If you click on a story about a single mother claiming benefits, you’re likely to see the face of Marie Buchan.
Since 2013, she’s been written about in at least 84 online news stories across 20 national publications, with 45 of those stories coming out this year alone. The 33-year-old has starred in numerous exclusive interviews, videos, and photo shoots with papers such as The Sun, the Daily Express, and the Daily Mail. She’s been interviewed on ITV’s This Morning and the BBC’s Victoria Derbyshire show, and has appeared in documentaries on ITV and Channel 5 reaching millions of people across the UK.
The attention she’s garnered over the last three years is at a level many celebrities would enjoy at the high point in their career. But Buchan’s fame didn’t stem from talent or connections. Instead, it's because she's the lone mother of eight children, living in a council house, and claiming benefits to support herself and her family.
Buchan says she receives £20,000 a year in benefits. She lives in Birmingham and looks after her kids, who range in age from 2 to 13, and has a part-time job as a care-worker.
Some of the headlines about her read: “Mum of eight says she will have MORE children to claim more benefits”; “Shameless 'Octomum' who gets £26,000 benefits a year enjoys first family Christmas in her new four-bedroom home (and she hasn't ruled out baby number 9!)”; “Fury at dole mum's Xmas spend frenzy! Marie treats eight kids to pile of presents… Viewers demanded on the internet she be sterilised.”
She has grown used to seeing negative comments under articles written about her, and receiving abusive messages in her Facebook inbox. Strangers have called her a scrounger, a slapper, and a thief, and told her to stop having children.
Buchan told BuzzFeed News she initially accepted media offers because she wanted to break the stereotype of a single mother, but that reporters often “twist” what she says.
She has been condemned in opinion pieces across national newspapers, including by Daily Mail writer Richard Littlejohn who reflected that single-parent families are “one of the biggest drains on the Exchequer” and Leo McKinstry of the Daily Express who mused that “the concept of contraception seems as alien to her as the world of proper work”. In another story, a reporter for the Birmingham Mail asked readers if Buchan is the “mental equal” of other 31-year-old mothers, calling her “a pathetic throw-back to harem concubines or slave plantation workers bought to breed.”
Buchan told BuzzFeed News having many children was something she had wanted since she was 14. “I always wanted a large family,” she said. “Not on my own at first – no one wants to be on their own, everyone wants to be happy. But now I love being on my own and looking after the kids myself independently…but the reporters don’t see that.”
“They don’t see what’s going on in the background,” she added. “They don’t know how hard it is raising kids on your own. They see me as lazy, but I’ve moved forward, and I inspire my kids so they can go to college and university, but no one sees that. I wanted to prove them wrong and show them that you can do it.”
Buchan is part of a set of go-to women who are interviewed over and over again because they meet the tabloids' desired trifecta – they’re single, they have many children, and they claim benefits. When a story on a single mother is published, the journalist typically revisits the same woman a month or so later to report another story about her, this time with fresh quotes or with a new photo of the family at home, perhaps surrounded by piles of Christmas presents.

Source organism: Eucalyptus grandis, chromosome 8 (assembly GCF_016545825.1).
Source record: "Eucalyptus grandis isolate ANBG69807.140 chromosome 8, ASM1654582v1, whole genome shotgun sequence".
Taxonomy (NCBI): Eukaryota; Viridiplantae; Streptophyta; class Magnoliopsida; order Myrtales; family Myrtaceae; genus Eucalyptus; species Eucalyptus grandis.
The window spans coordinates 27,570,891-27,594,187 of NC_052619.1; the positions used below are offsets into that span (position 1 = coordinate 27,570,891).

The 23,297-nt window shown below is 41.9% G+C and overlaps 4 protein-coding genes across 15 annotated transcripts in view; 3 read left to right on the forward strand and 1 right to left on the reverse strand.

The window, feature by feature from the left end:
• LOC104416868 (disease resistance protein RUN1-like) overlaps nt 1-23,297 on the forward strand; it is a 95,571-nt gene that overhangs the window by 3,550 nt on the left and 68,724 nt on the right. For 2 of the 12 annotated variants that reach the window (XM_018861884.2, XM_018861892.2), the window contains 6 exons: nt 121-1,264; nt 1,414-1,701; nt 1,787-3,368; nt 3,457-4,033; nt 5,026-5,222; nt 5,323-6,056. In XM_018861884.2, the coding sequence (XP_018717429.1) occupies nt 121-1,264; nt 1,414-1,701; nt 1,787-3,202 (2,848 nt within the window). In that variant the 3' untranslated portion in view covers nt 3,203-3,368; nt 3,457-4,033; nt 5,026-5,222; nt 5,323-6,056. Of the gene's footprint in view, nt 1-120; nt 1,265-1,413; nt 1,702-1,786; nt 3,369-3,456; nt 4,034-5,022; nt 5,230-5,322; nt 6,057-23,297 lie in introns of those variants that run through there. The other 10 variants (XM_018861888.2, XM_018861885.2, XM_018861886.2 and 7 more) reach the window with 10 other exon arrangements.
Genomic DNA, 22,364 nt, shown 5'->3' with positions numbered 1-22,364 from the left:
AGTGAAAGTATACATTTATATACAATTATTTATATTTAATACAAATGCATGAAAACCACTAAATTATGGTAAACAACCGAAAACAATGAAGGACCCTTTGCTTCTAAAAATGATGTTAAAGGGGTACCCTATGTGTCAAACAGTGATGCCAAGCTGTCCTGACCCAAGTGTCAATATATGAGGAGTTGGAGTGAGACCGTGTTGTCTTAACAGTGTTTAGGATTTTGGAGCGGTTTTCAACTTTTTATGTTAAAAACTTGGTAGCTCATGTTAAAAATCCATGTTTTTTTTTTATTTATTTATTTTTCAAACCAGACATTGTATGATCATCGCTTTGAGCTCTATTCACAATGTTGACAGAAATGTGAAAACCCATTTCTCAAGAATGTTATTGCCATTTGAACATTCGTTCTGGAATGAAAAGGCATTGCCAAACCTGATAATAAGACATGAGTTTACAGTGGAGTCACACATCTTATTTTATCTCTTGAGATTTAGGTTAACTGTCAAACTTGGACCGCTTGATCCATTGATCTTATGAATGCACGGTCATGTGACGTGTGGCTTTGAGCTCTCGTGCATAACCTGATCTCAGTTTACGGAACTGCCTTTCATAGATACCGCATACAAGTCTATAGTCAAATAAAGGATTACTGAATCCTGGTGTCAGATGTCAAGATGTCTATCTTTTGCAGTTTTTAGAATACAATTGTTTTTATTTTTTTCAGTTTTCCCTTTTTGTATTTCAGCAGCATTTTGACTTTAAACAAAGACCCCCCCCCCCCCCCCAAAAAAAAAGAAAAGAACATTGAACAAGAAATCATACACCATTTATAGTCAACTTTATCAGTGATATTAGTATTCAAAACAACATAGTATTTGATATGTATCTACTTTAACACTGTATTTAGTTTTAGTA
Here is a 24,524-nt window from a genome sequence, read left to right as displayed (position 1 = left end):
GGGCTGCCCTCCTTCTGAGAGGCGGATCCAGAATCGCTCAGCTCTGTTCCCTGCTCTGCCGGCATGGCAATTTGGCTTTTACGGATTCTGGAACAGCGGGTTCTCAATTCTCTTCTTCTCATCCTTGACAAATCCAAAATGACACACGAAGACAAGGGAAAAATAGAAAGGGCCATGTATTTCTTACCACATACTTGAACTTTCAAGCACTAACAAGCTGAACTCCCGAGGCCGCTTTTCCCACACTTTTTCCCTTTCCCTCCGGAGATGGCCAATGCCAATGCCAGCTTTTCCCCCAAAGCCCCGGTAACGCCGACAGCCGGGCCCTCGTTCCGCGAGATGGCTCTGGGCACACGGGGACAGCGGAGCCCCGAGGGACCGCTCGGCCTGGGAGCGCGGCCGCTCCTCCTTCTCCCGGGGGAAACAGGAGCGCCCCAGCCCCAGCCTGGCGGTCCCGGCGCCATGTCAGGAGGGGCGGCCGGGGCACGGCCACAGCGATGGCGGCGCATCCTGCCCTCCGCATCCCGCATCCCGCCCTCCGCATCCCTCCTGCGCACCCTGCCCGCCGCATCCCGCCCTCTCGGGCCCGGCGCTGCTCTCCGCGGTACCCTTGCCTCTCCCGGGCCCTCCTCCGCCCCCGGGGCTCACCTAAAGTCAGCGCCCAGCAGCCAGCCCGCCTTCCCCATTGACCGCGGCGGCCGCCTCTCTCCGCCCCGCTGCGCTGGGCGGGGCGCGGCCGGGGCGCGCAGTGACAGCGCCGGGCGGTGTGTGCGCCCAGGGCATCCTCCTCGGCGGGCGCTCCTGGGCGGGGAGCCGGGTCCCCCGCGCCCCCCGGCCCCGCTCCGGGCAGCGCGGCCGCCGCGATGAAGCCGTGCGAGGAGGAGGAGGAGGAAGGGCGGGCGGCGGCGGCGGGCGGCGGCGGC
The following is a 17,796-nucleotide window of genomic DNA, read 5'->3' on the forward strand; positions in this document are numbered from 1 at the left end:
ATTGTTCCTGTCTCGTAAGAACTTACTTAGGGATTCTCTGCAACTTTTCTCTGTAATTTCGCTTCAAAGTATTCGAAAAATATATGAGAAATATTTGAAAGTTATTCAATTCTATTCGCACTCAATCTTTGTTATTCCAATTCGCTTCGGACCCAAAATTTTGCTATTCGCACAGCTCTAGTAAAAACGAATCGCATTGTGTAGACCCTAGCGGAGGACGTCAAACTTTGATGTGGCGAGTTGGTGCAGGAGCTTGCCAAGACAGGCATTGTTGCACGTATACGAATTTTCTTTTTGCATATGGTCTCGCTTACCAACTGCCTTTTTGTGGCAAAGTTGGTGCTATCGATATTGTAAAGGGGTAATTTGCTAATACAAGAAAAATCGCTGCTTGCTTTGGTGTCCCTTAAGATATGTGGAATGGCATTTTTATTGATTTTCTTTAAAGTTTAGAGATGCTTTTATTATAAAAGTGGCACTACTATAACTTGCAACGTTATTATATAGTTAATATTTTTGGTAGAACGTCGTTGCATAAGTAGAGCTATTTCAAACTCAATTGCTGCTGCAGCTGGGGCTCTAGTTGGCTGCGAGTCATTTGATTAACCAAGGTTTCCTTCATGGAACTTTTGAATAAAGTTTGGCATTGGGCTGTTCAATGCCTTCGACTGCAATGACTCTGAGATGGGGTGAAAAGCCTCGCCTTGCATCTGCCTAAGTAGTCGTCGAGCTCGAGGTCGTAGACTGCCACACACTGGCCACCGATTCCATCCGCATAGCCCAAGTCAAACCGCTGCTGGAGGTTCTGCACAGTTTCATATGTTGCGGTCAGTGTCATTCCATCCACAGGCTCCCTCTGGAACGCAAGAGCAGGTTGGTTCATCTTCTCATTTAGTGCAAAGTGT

“Real life” news stories are a booming business that has only been fuelled further by the rise of reality TV fame. As a result, around a dozen faces have come to represent the country’s “benefit claimant single mothers” and are a common fixture in national newspapers and television shows.
BuzzFeed News identified 12 women other than Buchan who fit a similar profile and have been the star of a minimum of 10 pieces in national news outlets in the last three years. Others whose stories have been repeatedly recycled include Julie Howard (“Jobless mother-of-eight demands BIGGER home for her family – and for YOU to pay for it”), Iona Heaton (“Jobless mother-of-10 vows to keep having more babies despite cuts to her £30,000-a-year benefits”), and Cheryl Prudham (“Scrounger mum-of-12 spends £1,300 of your cash on son's birthday”).
But there is an additional reason why Buchan is a constant presence in newspapers and on screens: her agent, Barry Tomes.
Tomes is a grey-haired Brummie in his early fifties. If a reporter wants to talk to Buchan to use her in a story about benefits, they go through Tomes. If a television producer wants to ask her to come on air, they go through Tomes.
In the past he’s worked with the likes of Alvin Stardust, the Beach Boys, Lulu, and the Three Degrees. Most of his clients today are smaller scale: He manages Kodeine, an “eclectic” alternative band from Bedford, and does PR for actor Tony Walker, who has had small parts on EastEnders, The Bill, and Birds of a Feather. Now, his lucrative clients are “real” people, such as White Dee, the star of Channel 4’s much-criticised Benefits Street. In the 18 months he worked with her, he says, he “took her from doing nothing to doing 53 television shows in that time, and earned her considerable amounts of money”.
Tomes has been managing Buchan for three years, coordinating her media coverage and working closely with journalists to build and sell “exclusive” stories claiming to show readers what life is like on benefits.